"Last year, the U.S. leader won easy plaudits as the `anti-Trump,' pledging that `America was back,'" Patrick said. "This year demands more. The liberal, rules-based international system is reeling, battered by Russian aggression, Chinese ambitions, authoritarian assaults, a halting pandemic recovery, quickening climate change, skepticism of the U.N.'s relevance, and gnawing doubts about American staying power."
Beyond diplomacy, the president is also doing some politicking. This year's gathering comes less than seven weeks before pivotal midterm elections in the United States. Shortly after arriving in Manhattan on Tuesday night, Biden spoke at a Democratic National Committee fundraiser for about 100 participants that raised nearly $2 million, and he's set to hold another fundraiser on Thursday before heading back to Washington.
His Wednesday address comes on the heels of Ukrainian forces retaking control of large stretches of territory near Kharkiv. But even as Ukrainian forces have racked up battlefield wins, much of Europe is feeling painful blowback from economic sanctions levied against Russia. A vast reduction in Russian oil and gas has led to a sharp jump in energy prices, skyrocketing inflation and growing risk of Europe slipping into a recession.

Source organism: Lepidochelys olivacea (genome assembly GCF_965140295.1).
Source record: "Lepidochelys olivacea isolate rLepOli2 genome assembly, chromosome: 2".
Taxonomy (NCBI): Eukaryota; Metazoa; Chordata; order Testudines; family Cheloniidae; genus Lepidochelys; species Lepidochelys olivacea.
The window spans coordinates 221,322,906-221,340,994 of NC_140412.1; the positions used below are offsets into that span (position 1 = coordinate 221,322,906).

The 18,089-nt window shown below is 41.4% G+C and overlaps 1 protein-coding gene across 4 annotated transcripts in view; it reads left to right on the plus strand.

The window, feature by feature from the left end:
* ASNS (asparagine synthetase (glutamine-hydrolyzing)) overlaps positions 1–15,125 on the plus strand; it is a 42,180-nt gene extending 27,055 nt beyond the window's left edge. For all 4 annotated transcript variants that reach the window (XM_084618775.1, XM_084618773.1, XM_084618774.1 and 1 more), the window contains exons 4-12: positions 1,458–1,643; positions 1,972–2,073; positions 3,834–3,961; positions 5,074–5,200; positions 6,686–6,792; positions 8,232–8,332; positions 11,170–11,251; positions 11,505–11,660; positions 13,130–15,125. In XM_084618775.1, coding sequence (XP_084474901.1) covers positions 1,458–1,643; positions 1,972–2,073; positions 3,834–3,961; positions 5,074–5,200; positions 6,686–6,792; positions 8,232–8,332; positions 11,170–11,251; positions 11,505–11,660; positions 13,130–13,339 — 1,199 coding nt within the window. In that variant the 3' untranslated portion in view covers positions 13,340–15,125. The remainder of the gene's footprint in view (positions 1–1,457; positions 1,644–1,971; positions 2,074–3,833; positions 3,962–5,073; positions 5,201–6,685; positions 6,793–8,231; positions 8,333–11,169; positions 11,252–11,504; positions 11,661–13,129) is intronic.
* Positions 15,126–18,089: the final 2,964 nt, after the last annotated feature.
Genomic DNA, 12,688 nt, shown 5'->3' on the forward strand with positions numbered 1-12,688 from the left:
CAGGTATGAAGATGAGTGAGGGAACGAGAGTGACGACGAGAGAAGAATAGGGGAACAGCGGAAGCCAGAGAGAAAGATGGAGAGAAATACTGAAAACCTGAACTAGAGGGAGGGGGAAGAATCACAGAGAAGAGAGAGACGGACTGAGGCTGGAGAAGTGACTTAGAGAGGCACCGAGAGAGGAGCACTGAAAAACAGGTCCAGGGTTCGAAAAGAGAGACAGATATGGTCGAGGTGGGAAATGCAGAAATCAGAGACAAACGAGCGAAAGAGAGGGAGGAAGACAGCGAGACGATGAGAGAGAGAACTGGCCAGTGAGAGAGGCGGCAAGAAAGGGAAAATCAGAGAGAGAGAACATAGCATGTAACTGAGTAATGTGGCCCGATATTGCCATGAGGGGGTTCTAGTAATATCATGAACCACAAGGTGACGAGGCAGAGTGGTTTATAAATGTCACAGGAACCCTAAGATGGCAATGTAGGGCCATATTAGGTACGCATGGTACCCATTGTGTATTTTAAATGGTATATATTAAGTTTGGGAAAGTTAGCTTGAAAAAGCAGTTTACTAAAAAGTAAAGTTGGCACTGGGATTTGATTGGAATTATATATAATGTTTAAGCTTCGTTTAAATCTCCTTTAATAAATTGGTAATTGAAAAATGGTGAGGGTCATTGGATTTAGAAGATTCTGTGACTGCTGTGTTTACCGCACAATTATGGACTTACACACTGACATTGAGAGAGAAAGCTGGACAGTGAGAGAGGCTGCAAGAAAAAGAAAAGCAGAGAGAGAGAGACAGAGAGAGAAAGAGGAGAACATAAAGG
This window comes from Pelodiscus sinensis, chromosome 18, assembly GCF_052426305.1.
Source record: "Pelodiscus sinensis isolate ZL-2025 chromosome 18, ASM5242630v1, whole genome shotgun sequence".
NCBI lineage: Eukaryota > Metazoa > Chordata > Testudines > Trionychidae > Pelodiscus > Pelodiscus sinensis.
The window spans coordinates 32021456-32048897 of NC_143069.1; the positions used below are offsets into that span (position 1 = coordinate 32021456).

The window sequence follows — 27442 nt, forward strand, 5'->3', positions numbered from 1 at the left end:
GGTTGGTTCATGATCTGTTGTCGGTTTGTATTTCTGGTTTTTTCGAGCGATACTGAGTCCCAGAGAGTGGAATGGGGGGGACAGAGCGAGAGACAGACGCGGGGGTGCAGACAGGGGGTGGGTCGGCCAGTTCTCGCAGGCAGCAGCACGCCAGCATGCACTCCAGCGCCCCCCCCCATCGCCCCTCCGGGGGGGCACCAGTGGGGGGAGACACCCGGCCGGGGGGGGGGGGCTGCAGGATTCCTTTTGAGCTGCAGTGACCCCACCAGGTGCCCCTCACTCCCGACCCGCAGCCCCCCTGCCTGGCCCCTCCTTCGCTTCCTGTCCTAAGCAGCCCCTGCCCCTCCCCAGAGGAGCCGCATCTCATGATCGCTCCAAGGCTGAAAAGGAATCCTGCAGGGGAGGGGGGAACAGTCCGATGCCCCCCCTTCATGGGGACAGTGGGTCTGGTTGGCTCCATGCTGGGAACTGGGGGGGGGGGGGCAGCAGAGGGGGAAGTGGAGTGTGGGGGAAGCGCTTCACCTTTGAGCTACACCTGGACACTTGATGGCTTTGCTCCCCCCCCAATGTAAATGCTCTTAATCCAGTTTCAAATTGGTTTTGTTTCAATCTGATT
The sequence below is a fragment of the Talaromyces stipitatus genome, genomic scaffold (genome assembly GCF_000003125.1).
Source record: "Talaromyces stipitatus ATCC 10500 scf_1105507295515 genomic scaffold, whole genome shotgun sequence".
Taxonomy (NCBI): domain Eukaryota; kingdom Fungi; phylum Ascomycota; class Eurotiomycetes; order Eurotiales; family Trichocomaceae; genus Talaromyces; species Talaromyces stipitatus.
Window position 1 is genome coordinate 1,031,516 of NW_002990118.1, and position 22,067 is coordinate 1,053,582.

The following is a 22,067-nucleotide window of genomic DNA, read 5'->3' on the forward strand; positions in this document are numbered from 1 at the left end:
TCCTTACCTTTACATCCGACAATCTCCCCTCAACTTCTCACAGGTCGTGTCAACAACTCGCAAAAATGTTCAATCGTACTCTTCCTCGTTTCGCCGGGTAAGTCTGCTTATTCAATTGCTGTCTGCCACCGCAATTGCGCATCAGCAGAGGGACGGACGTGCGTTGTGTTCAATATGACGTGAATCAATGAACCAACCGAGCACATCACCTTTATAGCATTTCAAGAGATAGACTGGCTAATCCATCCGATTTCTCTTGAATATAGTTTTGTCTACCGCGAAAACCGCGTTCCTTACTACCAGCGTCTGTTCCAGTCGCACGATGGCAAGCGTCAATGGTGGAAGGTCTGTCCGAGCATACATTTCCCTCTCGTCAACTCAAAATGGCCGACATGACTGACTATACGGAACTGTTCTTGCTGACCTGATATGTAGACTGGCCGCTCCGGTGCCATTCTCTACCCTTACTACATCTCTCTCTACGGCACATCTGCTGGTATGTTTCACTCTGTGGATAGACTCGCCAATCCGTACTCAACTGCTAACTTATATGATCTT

This year's U.N. gathering is back to being a full-scale, in-person event after two years of curtailed activity due to the pandemic. In 2020, the in-person gathering was canceled and leaders instead delivered prerecorded speeches; last year was a mix of in-person and prerecorded speeches. Biden and first lady Jill Biden were set to host a leaders' reception on Wednesday evening.